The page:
Quantum computing: The Data Security Conundrum

Clyde Williamson and Nathan Vega 8 February 2024

Quantum computing: The Data Security Conundrum

We carry this guest article about the cybersecurity implications of what is called quantumn computing.

In the field known as quantum computing – which according to one definition from IBM is a “rapidly-emerging technology that harnesses the laws of quantum mechanics to solve problems too complex for classical computers" – how does this technology (however or whenever it comes along) affect security? Cybersecurity is a major spending and operational concern for wealth managers and private banks. To explore this topic is Clyde Williamson, chief security architect, and Nathan Vega, vice president, product marketing and strategy at Protegrity.

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Ensuring that operating systems and data are secure are among the greatest challenges of digital technology. In response to this, sophisticated algorithms have been designed to encrypt data and protect it through frameworks known as symmetric cryptography. While this has proven successful, advancements in quantum computing which utilises quantum mechanics to solve complex problems faster than conventional computers could potentially turn data security on its head.

IBM, Microsoft and Google have already turned their attention to quantum computing and, as a result, commercially viable quantum computers are not too far from becoming a reality. In fact, the global quantum computing market size in terms of revenue, which was estimated to be $866 million in 2023, is poised to reach $4.375 billion by 2028, growing at a CAGR of 38.3 per cent from 2023 to 2028. 

This is raising concerns that these computers might pose a threat to current public-key cryptography algorithms and potentially expose sensitive data. As such, data security needs to be a step ahead, with more advanced cryptographic algorithms that minimise potential risks and ensure the safeguarding of data in a quantum computing world.

A crack in our data security
Quantum-resistant data security is a concern as current approaches to data protection use algorithms that traditional computing power would take several years to crack. The improved processing power of quantum computing would, however, reduce this time significantly and its ability to solve mathematical problems and speed up certain complex mathematical computations could result in the encryption algorithms that we use now becoming obsolete. This would create risk detrimental to businesses, universities, governments and more.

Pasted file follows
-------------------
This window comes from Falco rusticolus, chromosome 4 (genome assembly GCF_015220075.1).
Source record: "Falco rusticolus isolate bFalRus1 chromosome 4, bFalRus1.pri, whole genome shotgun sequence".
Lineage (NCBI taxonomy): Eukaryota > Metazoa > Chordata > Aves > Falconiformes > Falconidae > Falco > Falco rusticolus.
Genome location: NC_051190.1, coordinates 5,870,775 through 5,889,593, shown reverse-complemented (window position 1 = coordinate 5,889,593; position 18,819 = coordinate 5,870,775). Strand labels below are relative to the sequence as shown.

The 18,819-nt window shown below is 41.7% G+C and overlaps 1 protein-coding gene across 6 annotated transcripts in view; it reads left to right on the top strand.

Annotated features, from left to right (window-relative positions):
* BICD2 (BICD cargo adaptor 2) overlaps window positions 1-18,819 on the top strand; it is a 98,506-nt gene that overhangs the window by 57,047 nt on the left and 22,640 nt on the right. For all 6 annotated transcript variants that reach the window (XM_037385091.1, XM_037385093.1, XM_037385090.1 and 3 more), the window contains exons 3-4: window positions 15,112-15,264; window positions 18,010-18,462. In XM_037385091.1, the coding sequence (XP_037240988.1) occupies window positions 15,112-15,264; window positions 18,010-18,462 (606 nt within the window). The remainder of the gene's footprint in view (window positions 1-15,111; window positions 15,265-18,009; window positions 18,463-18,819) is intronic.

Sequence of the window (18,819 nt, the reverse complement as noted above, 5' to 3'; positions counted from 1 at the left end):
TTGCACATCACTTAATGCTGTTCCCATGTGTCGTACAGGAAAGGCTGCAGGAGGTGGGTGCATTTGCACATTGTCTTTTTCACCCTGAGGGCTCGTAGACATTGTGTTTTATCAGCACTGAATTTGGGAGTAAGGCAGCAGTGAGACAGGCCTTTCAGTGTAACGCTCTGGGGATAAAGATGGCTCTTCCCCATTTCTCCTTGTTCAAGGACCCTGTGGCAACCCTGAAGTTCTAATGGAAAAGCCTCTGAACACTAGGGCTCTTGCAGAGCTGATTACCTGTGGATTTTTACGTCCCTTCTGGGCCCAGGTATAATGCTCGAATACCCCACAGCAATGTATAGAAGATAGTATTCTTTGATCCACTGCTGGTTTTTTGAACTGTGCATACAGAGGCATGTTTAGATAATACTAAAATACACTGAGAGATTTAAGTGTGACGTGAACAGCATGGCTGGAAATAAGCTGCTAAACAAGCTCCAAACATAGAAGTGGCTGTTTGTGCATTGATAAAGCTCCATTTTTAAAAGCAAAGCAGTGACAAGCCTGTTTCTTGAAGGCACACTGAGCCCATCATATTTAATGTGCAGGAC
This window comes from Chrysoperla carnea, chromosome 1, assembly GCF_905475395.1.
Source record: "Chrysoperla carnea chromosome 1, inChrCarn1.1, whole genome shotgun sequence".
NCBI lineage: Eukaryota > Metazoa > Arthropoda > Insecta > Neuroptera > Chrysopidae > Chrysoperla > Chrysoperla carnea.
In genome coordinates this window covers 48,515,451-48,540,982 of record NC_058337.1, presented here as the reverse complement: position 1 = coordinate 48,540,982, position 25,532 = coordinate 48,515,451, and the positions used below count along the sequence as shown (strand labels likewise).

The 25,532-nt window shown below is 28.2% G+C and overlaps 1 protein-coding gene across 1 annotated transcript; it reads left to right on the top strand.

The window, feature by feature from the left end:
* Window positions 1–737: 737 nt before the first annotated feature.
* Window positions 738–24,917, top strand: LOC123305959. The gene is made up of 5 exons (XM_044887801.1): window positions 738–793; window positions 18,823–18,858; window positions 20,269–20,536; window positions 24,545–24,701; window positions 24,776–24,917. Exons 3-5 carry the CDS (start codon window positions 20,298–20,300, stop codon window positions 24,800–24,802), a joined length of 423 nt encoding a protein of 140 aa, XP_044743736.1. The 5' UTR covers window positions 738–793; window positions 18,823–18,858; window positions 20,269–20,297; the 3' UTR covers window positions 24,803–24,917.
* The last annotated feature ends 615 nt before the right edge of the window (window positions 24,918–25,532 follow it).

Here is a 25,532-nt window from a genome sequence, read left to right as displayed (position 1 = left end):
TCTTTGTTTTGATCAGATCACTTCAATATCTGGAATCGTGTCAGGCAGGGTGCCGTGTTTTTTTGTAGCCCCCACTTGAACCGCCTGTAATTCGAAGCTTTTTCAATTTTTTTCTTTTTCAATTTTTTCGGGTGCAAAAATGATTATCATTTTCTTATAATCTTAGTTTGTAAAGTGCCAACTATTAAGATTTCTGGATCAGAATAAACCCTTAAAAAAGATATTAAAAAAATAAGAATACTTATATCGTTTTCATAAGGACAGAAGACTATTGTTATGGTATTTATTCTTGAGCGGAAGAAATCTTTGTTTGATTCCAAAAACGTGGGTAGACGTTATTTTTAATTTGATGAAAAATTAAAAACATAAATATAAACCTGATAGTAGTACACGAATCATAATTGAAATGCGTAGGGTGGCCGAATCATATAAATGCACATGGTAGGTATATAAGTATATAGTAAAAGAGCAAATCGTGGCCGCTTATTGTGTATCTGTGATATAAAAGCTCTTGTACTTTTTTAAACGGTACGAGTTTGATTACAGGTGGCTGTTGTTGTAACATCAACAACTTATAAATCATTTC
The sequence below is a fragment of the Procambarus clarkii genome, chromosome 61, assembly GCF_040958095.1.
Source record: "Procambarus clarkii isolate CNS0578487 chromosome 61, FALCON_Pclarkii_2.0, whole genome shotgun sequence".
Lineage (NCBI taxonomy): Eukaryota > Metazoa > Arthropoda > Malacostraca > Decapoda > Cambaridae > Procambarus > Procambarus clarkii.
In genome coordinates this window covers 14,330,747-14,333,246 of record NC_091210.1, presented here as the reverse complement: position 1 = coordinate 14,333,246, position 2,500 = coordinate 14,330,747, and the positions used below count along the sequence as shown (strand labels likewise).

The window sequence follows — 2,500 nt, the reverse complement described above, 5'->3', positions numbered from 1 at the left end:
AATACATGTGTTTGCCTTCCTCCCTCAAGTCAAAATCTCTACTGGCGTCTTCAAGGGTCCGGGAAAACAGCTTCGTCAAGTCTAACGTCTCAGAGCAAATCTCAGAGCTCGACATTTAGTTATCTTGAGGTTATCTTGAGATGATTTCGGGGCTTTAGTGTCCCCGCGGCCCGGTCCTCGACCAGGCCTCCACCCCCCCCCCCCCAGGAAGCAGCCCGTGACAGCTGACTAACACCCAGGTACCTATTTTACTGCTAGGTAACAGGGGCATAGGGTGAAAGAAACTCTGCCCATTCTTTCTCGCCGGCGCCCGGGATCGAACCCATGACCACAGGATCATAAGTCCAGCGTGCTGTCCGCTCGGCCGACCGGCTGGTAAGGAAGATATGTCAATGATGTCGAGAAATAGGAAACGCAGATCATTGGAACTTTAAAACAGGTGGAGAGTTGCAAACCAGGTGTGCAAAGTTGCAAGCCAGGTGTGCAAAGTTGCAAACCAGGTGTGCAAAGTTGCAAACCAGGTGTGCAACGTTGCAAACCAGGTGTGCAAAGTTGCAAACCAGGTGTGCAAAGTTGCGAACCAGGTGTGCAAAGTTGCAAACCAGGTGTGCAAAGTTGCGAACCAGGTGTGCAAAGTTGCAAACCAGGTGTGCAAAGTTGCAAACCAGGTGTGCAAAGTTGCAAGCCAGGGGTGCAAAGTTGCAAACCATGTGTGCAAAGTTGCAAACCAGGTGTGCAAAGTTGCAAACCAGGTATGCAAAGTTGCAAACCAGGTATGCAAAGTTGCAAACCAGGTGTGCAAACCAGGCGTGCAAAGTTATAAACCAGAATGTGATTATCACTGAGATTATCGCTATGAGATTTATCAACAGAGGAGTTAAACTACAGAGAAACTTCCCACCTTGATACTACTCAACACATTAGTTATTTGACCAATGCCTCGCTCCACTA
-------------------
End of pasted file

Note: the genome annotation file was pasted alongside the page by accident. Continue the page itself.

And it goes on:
This is supported by a Forrester study that anticipates that quantum computers will be able to crack all current crypto systems in the next five to 30 years, with a majority claiming that there is an up to 70 per cent chance of this occurring in the next five years. As such, it is no wonder that Gartner has stressed the importance of preparing for quantum’s impact by encouraging the promotion of privacy-enhancing technologies in anticipation of the quantum era. This is a valid suggestion as some classical cryptography algorithms will not be able to stand up against quantum computing’s processing abilities and will succumb to a brute-force assault.

However, while quantum computing is widely considered a potential risk for data security, it could potentially also be a part of the solution, as quantum cybersecurity may provide a more robust and compelling opportunity to safeguard critical data.

Quantum cyber security
According to IBM, quantum computing can aid in providing a more robust way of safeguarding critical data than current offerings. In particular, quantum machine learning and quantum random number generation are believed to provide a viable solution to securing data while at the same time wielding the power to detect and deflect quantum-era cyber attacks before they can cause harm.

As encryption is often a key component of data security, adopting quantum-resistant cryptography will be critical to protecting people and adhering to privacy regulations. However, as quantum computing is not widely used as yet, it is unlikely that we will be able to harness quantum computing power to develop a quantum-proof approach to data security for a few years. 

Thus, before quantum computing becomes widely adopted, most likely as Quantum-Computing-as-a-Service, it is critical to stay a step ahead of the potential threat and develop a quantum-proof solution now, rather than wait for quantum computers to break the current data encryption models.

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